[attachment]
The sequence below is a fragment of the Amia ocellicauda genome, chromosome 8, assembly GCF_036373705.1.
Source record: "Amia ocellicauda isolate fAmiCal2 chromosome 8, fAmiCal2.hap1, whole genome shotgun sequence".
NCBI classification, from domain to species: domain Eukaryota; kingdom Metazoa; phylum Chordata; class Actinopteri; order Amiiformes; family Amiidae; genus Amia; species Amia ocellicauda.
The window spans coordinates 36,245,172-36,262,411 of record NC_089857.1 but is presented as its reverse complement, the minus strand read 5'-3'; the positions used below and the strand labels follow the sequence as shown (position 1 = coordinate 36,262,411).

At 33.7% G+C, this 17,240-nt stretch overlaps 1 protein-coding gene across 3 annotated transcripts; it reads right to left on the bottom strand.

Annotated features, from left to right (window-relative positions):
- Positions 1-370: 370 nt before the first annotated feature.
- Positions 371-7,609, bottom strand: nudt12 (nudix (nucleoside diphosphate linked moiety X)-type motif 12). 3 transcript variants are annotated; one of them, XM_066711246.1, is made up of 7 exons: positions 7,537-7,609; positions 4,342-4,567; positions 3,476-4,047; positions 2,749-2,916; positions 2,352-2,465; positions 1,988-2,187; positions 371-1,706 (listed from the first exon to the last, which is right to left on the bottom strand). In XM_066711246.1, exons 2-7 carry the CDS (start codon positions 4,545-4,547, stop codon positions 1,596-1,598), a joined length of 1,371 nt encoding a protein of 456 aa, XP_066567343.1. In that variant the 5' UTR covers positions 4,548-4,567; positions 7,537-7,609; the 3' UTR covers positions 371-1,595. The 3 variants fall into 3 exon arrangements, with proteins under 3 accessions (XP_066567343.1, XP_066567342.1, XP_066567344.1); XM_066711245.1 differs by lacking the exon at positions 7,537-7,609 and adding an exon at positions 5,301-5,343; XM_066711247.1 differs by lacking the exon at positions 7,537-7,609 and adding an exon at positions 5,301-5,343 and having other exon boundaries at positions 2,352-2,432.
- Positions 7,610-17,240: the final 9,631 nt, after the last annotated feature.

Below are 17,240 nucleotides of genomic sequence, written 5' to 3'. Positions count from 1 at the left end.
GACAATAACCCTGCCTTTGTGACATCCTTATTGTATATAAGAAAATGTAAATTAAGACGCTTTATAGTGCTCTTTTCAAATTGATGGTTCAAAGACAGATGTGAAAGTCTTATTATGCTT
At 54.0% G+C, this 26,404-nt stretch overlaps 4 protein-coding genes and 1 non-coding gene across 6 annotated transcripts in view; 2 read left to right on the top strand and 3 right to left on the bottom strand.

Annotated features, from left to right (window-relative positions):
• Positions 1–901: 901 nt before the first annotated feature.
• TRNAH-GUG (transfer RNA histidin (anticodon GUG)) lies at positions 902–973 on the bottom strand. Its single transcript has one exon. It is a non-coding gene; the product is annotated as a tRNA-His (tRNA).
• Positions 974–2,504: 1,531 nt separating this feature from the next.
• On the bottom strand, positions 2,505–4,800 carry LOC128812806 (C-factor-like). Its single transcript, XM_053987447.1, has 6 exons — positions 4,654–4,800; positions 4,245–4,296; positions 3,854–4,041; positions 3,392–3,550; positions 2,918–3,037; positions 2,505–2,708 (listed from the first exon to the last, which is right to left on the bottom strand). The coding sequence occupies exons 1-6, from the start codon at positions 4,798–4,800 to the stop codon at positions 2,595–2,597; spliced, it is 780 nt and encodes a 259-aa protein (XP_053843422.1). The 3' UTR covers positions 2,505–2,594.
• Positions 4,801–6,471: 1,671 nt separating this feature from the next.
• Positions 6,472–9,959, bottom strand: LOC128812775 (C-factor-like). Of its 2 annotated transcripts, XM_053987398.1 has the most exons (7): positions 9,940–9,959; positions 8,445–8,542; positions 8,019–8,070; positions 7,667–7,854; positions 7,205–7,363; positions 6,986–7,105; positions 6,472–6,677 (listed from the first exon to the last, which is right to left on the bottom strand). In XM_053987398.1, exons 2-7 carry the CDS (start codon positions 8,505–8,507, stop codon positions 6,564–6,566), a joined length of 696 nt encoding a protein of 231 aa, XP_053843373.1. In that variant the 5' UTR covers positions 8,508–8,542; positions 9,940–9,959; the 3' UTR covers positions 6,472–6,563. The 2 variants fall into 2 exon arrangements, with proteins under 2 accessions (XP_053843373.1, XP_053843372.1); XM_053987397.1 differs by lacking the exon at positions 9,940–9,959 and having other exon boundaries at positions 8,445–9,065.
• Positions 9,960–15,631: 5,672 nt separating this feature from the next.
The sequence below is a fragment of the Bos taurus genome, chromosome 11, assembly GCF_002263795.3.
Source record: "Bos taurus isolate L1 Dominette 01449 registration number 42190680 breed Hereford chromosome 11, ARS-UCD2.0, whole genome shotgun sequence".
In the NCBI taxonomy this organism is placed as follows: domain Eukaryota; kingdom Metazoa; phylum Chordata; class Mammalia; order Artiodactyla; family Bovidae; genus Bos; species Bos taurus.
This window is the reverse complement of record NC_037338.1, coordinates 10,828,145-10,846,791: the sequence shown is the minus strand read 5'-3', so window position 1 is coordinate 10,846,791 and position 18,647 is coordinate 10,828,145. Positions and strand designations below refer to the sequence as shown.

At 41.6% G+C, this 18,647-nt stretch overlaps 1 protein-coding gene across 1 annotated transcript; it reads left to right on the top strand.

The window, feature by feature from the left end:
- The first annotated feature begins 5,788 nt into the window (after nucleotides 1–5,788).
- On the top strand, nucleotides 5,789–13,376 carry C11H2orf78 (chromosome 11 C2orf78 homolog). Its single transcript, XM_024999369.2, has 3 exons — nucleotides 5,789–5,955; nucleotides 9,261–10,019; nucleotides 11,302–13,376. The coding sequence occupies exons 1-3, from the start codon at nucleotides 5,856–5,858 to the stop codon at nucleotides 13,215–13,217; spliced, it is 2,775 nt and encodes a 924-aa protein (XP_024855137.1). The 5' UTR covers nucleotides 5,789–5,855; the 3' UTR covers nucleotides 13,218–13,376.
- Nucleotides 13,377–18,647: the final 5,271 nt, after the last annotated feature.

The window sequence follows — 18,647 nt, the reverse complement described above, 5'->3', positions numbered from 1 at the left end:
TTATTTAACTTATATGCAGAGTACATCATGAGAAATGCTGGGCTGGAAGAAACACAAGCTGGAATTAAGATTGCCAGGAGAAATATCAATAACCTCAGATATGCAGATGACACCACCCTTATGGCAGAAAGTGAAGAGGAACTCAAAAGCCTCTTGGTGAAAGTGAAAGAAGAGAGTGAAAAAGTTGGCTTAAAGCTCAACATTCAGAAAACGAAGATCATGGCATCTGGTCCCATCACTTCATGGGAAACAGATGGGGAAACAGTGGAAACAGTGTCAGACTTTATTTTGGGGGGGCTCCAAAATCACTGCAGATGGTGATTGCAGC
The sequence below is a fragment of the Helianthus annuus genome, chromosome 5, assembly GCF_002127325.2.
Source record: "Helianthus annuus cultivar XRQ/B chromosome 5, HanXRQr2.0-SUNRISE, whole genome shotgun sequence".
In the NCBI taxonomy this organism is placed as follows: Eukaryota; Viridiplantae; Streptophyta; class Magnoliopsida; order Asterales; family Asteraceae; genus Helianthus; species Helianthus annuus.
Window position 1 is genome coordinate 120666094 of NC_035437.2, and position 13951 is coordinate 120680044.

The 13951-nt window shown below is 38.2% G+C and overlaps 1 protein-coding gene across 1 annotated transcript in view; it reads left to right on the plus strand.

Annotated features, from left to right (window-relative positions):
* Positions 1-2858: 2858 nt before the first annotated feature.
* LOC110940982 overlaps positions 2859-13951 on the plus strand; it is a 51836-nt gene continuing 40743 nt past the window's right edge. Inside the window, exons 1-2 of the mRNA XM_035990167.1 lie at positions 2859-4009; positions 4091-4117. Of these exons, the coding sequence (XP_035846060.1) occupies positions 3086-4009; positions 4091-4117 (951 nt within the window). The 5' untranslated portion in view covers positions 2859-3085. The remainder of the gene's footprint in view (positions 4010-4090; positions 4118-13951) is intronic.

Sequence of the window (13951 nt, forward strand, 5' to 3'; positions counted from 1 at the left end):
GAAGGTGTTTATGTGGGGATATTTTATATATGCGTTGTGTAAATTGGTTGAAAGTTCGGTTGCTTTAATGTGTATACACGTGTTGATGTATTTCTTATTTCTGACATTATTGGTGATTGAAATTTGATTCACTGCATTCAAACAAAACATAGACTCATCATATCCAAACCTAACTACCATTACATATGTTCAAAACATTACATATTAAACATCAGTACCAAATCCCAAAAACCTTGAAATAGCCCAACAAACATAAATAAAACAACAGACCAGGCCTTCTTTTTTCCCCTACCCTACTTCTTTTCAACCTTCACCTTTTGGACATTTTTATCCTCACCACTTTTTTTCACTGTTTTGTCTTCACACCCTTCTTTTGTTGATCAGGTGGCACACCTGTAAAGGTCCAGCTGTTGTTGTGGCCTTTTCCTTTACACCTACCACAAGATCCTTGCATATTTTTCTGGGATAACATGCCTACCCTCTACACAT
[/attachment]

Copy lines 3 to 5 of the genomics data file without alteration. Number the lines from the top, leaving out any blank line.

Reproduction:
NCBI classification, from domain to species: domain Eukaryota; kingdom Metazoa; phylum Chordata; class Actinopteri; order Amiiformes; family Amiidae; genus Amia; species Amia ocellicauda.
The window spans coordinates 36,245,172-36,262,411 of record NC_089857.1 but is presented as its reverse complement, the minus strand read 5'-3'; the positions used below and the strand labels follow the sequence as shown (position 1 = coordinate 36,262,411).

At 33.7% G+C, this 17,240-nt stretch overlaps 1 protein-coding gene across 3 annotated transcripts; it reads right to left on the bottom strand.